On 14 Apr., 21:46, fom <fomJ...@nyms.net> wrote: > On 4/14/2013 2:23 PM, WM wrote: > > >>> 1 > >>> 2, 1 > >>> 3, 2, 1 > >>> ... > >>> n, ..., 3, 2, 1 > >>> ... > > >>> It is easy to see that for every *finite* natural number n, there is a > >>> term of B that has the elements 1 , 2, ..., n. > > >> Do you not mean for "every *given* natural number"? > > > There is no need of giving numbers. > > Actually, there is. But, since your general > purpose is to use quantifiers ambiguously, > you would respond as you have. > > > For every finite natural number we have FIS(n) of the first column = > > line(n) of T. > > Simply repeating what you said incorrectly in the > first place will not make it correct.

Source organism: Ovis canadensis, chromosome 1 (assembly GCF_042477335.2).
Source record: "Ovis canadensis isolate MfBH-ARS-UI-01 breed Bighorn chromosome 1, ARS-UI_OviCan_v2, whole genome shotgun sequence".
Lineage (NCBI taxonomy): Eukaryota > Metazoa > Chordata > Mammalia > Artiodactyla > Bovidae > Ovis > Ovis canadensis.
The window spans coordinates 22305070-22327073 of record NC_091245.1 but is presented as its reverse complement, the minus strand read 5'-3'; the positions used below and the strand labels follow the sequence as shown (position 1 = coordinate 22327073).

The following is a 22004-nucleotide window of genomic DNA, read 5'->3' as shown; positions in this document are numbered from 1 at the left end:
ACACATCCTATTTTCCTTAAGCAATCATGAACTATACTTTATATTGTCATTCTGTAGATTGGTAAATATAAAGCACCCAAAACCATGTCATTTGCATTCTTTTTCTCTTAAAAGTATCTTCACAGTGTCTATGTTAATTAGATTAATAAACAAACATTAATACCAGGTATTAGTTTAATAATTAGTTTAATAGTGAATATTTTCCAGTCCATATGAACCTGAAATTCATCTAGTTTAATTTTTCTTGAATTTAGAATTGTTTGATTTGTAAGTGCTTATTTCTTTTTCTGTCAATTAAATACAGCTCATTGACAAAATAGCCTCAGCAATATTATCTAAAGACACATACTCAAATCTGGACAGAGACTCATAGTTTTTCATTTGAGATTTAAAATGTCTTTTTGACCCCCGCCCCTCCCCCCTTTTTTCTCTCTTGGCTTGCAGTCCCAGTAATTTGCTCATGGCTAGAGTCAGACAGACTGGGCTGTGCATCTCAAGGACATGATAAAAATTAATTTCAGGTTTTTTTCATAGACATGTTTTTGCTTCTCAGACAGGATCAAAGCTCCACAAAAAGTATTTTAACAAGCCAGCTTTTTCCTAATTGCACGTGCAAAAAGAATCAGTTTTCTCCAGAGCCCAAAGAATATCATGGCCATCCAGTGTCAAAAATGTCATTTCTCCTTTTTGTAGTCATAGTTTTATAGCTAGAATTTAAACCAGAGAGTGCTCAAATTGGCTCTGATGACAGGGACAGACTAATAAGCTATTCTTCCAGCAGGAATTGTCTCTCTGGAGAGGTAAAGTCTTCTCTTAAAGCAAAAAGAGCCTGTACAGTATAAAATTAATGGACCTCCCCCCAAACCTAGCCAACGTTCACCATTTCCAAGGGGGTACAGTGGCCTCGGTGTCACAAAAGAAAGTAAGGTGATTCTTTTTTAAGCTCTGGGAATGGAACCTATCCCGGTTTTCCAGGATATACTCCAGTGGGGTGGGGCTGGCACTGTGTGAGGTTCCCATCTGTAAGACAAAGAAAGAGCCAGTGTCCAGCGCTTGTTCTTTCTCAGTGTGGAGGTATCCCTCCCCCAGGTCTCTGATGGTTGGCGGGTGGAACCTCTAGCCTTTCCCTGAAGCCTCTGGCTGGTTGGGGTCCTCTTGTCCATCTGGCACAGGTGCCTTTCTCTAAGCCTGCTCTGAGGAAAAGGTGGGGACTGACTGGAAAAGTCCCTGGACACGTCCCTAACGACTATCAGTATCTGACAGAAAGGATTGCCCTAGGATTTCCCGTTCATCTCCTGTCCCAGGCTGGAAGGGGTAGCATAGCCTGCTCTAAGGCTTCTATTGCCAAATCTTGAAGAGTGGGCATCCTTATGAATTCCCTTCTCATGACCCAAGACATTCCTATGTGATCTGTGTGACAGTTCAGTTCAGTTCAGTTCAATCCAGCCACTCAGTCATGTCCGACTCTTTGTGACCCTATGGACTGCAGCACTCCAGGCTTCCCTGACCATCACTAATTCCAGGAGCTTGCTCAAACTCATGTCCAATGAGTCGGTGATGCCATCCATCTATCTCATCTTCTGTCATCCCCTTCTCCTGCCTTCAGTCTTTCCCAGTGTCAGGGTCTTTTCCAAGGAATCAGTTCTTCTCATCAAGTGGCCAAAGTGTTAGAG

But looking at T will convince every mathematican.
> >>> Therefore B is a majorant of the finite initial segments (FISs) of A > >>> *for all n* - and there is nothing else in A, by definition. > > >> There is no "*given* natural number" that is an upper bound > >> for "*every* finite initial segment of natural numbers" from > >> A. > > > That is not necessary. (In addition, there is no upper bound of > > lines.) > > Then, why did you use the term "majorant"? The internet search > turned up a bunch of European hits. That's fine. The English > equivalent is "upper bound".
No, the majorant (a_n) of a sequence (b_n) is a sequence (a_n) such that for every n >= n_0 : b_n =< a_n or b_n c a_n. > > > Fact is, that the majorant criterion holds for every finite natural > > number. And there are no other elements in |N.
For every n: FIS(n) of the first column is a subset of line n.
Claiming that the first column contains more than the lines is false in mathematics. None of the lines contains an actually infinite set.